Maryland “free-range parents,” the Meitivs, made national headlines again last week following a neighbor’s 911 call to report that the couple’s 6- and 10-year-old children were playing at a park two blocks from their home without supervision. When police arrived, they placed the kids in a squad car for three hours before taking them to a crisis center run by Child Protective Services. More than five hours after being taken from the playground, the children were released to their parents. The Meitivs are threatening a lawsuit over the incident. This controversy has me evaluating my own parenting style, one that falls somewhere between being a free-ranger and being a helicopter.
Like the Maryland family, we live in a Washington D.C. suburb. My kids are the same age as the Meitiv children. They walk home from the bus in the afternoon together. Could something happen? Yes, we suppose it could.
As a 10-year-old back in 1982, I learned just how real those possibilities are when 3-year-old Rachael Runyan disappeared from a playground in Sunset, Utah, not far from my childhood home. News reports detailed how she had been playing with her older brothers when a stranger approached and offered her candy if she would get in his car.
Up until that summer, the biggest danger I ever encountered on a playground involved scratching my hand on some barbed wire. Later, a classmate broke his collarbone jumping backwards out of a swing. Hell, we kids had to invent danger; import it from cartoons like Scooby Doo and superimpose it on the dark, creepy looking house on the other side of the creek only visible through heavy scrub brush beyond our school property.
For three weeks following Rachael’s disappearance, local television broadcasts repeatedly ran a photograph of her with her curly, blonde hair popping out of two barrettes like streamers on a bicycle’s handle bars. My mother seized the occasion to warn my younger sister and me about talking to strangers. To address our trips to the local playground, Mom invented scenarios wherein a man (it was always a man) would pull his car up to a curb and ask for directions.
“Come a little closer, I can’t hear you,” the fictional man would say.
Under no circumstances should we approach the car. That line was the signal to run. If he followed, it was time to scream “fire.” This word, rather than “help,” would guarantee that some adult would come out of her (always a female) house and take the scream seriously.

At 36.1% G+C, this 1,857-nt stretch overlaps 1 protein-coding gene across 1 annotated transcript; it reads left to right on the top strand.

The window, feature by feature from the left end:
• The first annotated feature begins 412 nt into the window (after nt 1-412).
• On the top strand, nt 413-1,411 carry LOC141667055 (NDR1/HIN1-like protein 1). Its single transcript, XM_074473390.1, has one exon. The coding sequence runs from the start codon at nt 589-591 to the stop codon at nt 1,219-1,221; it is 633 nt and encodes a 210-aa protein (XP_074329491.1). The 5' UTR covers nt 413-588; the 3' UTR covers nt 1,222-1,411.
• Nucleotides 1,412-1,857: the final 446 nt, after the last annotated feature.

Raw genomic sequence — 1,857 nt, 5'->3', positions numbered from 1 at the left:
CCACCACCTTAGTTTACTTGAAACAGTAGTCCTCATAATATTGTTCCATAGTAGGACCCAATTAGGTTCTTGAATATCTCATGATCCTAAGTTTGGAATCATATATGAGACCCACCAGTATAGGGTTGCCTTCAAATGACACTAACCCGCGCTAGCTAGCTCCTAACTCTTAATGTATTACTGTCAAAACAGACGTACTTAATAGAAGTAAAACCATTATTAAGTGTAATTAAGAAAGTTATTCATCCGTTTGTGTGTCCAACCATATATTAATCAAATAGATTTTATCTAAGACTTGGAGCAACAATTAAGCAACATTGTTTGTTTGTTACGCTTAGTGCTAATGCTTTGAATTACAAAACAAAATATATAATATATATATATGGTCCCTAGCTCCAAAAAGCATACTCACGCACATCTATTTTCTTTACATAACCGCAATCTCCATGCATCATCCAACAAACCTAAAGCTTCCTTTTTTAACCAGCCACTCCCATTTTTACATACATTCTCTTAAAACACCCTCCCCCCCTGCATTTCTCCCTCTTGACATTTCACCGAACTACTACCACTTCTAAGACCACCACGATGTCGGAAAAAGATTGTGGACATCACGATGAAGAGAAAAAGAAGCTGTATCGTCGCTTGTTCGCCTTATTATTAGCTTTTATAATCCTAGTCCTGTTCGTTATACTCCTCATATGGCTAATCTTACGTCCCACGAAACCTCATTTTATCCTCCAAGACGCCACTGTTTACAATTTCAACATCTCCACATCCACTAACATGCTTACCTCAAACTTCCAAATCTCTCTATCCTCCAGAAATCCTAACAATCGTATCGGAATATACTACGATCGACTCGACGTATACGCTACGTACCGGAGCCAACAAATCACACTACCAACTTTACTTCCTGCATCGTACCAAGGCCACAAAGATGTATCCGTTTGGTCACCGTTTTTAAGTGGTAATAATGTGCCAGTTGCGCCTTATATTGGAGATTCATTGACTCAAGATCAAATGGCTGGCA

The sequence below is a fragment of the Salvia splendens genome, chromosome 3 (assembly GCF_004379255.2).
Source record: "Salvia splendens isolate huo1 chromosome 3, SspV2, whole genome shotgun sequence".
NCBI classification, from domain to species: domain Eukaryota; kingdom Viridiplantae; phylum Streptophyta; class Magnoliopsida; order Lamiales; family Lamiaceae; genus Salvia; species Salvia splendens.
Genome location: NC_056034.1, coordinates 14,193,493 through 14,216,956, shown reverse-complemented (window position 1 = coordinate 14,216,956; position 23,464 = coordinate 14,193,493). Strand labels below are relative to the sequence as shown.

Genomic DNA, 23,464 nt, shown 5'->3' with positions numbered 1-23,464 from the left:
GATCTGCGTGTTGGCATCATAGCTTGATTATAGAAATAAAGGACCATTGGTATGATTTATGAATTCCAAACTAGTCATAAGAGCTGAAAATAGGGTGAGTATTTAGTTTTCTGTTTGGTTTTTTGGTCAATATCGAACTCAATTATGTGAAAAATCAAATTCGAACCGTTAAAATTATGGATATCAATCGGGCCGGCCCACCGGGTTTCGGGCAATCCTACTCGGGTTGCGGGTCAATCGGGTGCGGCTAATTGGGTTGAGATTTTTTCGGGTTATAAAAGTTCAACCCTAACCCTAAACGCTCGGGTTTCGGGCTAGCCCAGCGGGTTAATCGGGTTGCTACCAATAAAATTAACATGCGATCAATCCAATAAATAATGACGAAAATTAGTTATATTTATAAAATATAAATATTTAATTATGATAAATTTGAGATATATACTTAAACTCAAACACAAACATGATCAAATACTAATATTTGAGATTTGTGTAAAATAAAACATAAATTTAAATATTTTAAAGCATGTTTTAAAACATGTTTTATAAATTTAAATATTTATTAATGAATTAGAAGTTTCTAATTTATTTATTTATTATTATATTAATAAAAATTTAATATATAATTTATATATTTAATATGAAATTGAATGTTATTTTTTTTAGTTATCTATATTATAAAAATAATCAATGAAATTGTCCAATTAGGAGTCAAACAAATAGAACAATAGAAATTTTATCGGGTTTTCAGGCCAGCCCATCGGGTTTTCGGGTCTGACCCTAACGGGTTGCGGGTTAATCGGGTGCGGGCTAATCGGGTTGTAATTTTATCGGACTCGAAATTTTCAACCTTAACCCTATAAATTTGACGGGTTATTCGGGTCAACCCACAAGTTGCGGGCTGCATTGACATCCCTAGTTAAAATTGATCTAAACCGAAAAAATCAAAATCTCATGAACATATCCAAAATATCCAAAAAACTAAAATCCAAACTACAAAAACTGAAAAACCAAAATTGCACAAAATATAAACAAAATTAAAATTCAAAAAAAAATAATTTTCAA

Searchers eventually located Rachael’s bound, naked body in a remote mountain area. I went cold as I saw the picture of the girl flash on the screen. The television report brought my mother out of the kitchen to see the crime scene footage. “I knew it,” she muttered. At the time, I thought her response seemed callous. Thirty years later, as a mother of young children, I suspect she wanted to be wrong, wanted to live in a world where children could be both free and safe.
If there was ever a time to become a helicopter parent, it was definitely in the wake of this tragedy, yet my mother allowed my sister (age 7) and me (age 10) to continue our walks to the neighborhood playground together. Undoubtedly, she had trouble letting us go with a sexual predator on the loose. I did my part to exercise caution by watching any adult within a two-block radius for signs that he might pose a threat. We were all a little scared, but we took the calculated risk. To do otherwise would have confined us to the 1,300 square feet of our house.
I haven’t told my children about Rachael. Statistically, this is a very safe time for kids, and I don’t want them to believe someone is out to get them. Nonetheless, I talk to them about stranger danger and remind them to go to a neighbor’s house if they need help. I weigh legitimate threats against my kids’ need to grow as independent beings.
There is a neighborhood park nearly six blocks from our house that we frequent as a family. Getting there involves crossing a two-lane road that serves as a bus route without the benefit of a crosswalk. The park is nestled in the woods. Would I send my kids there alone? I haven’t, at least not yet. But if the day comes when I decide they can handle it, I don’t see myself calling the local precinct for permission to let them go.
The balance between danger and independence is precarious enough for our kids. We shouldn’t have to add police cruisers to the list of things to avoid when they venture outside.
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